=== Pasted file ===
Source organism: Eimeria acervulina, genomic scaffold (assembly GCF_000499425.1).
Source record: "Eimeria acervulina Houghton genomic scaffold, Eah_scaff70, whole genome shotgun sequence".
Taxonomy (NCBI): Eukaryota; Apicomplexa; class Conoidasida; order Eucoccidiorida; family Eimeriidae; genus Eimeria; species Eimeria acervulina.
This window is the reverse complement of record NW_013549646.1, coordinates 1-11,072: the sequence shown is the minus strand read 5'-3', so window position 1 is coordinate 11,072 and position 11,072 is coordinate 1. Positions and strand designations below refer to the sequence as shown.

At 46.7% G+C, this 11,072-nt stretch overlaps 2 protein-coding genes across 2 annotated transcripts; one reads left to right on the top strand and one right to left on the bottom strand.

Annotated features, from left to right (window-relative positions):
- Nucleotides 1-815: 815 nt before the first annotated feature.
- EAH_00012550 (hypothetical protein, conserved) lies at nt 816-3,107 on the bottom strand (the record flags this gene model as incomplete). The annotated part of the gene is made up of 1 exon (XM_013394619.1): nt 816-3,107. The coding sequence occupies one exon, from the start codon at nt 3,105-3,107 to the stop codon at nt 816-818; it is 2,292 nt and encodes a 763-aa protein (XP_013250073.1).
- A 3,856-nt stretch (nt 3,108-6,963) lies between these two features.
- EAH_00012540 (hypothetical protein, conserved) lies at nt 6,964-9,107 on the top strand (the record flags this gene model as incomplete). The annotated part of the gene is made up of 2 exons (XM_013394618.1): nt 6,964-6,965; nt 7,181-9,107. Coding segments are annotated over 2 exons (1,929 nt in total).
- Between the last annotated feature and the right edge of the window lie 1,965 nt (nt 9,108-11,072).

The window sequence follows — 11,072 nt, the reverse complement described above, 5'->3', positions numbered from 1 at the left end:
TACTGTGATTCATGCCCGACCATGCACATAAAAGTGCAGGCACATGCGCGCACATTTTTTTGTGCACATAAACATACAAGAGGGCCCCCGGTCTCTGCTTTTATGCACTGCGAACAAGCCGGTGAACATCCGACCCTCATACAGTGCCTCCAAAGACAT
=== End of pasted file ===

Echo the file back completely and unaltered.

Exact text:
Source organism: Eimeria acervulina, genomic scaffold (assembly GCF_000499425.1).
Source record: "Eimeria acervulina Houghton genomic scaffold, Eah_scaff70, whole genome shotgun sequence".
Taxonomy (NCBI): Eukaryota; Apicomplexa; class Conoidasida; order Eucoccidiorida; family Eimeriidae; genus Eimeria; species Eimeria acervulina.
This window is the reverse complement of record NW_013549646.1, coordinates 1-11,072: the sequence shown is the minus strand read 5'-3', so window position 1 is coordinate 11,072 and position 11,072 is coordinate 1. Positions and strand designations below refer to the sequence as shown.

At 46.7% G+C, this 11,072-nt stretch overlaps 2 protein-coding genes across 2 annotated transcripts; one reads left to right on the top strand and one right to left on the bottom strand.

Annotated features, from left to right (window-relative positions):
- Nucleotides 1-815: 815 nt before the first annotated feature.
- EAH_00012550 (hypothetical protein, conserved) lies at nt 816-3,107 on the bottom strand (the record flags this gene model as incomplete). The annotated part of the gene is made up of 1 exon (XM_013394619.1): nt 816-3,107. The coding sequence occupies one exon, from the start codon at nt 3,105-3,107 to the stop codon at nt 816-818; it is 2,292 nt and encodes a 763-aa protein (XP_013250073.1).
- A 3,856-nt stretch (nt 3,108-6,963) lies between these two features.
- EAH_00012540 (hypothetical protein, conserved) lies at nt 6,964-9,107 on the top strand (the record flags this gene model as incomplete). The annotated part of the gene is made up of 2 exons (XM_013394618.1): nt 6,964-6,965; nt 7,181-9,107. Coding segments are annotated over 2 exons (1,929 nt in total).
- Between the last annotated feature and the right edge of the window lie 1,965 nt (nt 9,108-11,072).

The window sequence follows — 11,072 nt, the reverse complement described above, 5'->3', positions numbered from 1 at the left end:
TACTGTGATTCATGCCCGACCATGCACATAAAAGTGCAGGCACATGCGCGCACATTTTTTTGTGCACATAAACATACAAGAGGGCCCCCGGTCTCTGCTTTTATGCACTGCGAACAAGCCGGTGAACATCCGACCCTCATACAGTGCCTCCAAAGACAT